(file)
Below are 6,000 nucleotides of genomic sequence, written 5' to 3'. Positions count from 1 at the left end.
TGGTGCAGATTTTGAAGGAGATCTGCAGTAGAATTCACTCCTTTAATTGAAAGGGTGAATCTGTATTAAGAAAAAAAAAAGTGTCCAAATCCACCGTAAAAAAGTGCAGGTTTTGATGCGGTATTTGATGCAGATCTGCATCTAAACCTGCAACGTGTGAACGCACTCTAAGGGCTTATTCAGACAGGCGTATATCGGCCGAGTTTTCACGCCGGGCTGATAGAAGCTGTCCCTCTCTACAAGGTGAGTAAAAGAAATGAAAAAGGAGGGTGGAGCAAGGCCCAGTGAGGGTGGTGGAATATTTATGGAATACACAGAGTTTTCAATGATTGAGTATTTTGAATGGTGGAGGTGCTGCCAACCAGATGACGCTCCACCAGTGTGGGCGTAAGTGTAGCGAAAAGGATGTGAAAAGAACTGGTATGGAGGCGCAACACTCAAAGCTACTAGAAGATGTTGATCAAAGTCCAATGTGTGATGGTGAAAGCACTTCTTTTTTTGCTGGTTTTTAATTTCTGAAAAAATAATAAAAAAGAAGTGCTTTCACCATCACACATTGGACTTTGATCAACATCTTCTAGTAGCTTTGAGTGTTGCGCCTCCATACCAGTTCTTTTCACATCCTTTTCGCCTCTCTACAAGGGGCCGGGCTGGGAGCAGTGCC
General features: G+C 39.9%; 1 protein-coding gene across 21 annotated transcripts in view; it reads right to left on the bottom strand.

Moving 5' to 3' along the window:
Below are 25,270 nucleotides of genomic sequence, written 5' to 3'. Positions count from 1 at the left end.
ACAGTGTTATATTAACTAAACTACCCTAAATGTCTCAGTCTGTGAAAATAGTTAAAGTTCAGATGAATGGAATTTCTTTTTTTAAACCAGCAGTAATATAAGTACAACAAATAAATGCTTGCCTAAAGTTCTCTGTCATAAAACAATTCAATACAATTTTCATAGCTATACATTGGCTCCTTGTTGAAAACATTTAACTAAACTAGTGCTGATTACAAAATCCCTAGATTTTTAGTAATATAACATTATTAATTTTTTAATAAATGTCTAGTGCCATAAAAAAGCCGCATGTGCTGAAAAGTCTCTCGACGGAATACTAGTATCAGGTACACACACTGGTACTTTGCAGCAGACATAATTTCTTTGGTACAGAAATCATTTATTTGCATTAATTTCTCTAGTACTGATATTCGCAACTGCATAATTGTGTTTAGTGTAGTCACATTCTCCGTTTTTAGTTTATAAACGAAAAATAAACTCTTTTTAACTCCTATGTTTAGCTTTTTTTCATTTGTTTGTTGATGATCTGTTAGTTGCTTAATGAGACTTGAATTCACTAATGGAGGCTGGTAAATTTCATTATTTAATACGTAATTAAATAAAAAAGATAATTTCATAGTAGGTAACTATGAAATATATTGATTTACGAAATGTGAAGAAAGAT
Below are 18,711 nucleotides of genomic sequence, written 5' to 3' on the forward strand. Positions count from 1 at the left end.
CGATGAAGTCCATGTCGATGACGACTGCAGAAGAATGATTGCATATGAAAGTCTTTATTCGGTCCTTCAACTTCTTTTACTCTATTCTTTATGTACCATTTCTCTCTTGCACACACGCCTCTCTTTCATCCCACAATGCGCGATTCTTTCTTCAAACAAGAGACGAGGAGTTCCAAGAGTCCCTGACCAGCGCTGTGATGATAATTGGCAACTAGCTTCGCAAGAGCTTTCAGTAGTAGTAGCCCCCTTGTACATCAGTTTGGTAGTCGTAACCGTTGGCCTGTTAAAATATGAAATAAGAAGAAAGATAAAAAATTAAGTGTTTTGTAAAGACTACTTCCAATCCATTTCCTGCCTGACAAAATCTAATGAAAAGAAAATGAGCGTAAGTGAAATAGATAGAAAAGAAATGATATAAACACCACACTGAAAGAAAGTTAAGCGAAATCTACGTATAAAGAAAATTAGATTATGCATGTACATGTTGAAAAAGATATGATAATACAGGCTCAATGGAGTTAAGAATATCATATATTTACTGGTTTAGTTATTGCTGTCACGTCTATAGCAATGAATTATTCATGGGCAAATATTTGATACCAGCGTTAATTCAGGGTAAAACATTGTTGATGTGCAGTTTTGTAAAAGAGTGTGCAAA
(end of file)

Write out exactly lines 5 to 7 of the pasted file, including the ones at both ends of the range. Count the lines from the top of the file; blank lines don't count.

Below are 25,270 nucleotides of genomic sequence, written 5' to 3'. Positions count from 1 at the left end.
ACAGTGTTATATTAACTAAACTACCCTAAATGTCTCAGTCTGTGAAAATAGTTAAAGTTCAGATGAATGGAATTTCTTTTTTTAAACCAGCAGTAATATAAGTACAACAAATAAATGCTTGCCTAAAGTTCTCTGTCATAAAACAATTCAATACAATTTTCATAGCTATACATTGGCTCCTTGTTGAAAACATTTAACTAAACTAGTGCTGATTACAAAATCCCTAGATTTTTAGTAATATAACATTATTAATTTTTTAATAAATGTCTAGTGCCATAAAAAAGCCGCATGTGCTGAAAAGTCTCTCGACGGAATACTAGTATCAGGTACACACACTGGTACTTTGCAGCAGACATAATTTCTTTGGTACAGAAATCATTTATTTGCATTAATTTCTCTAGTACTGATATTCGCAACTGCATAATTGTGTTTAGTGTAGTCACATTCTCCGTTTTTAGTTTATAAACGAAAAATAAACTCTTTTTAACTCCTATGTTTAGCTTTTTTTCATTTGTTTGTTGATGATCTGTTAGTTGCTTAATGAGACTTGAATTCACTAATGGAGGCTGGTAAATTTCATTATTTAATACGTAATTAAATAAAAAAGATAATTTCATAGTAGGTAACTATGAAATATATTGATTTACGAAATGTGAAGAAAGAT
Below are 18,711 nucleotides of genomic sequence, written 5' to 3' on the forward strand. Positions count from 1 at the left end.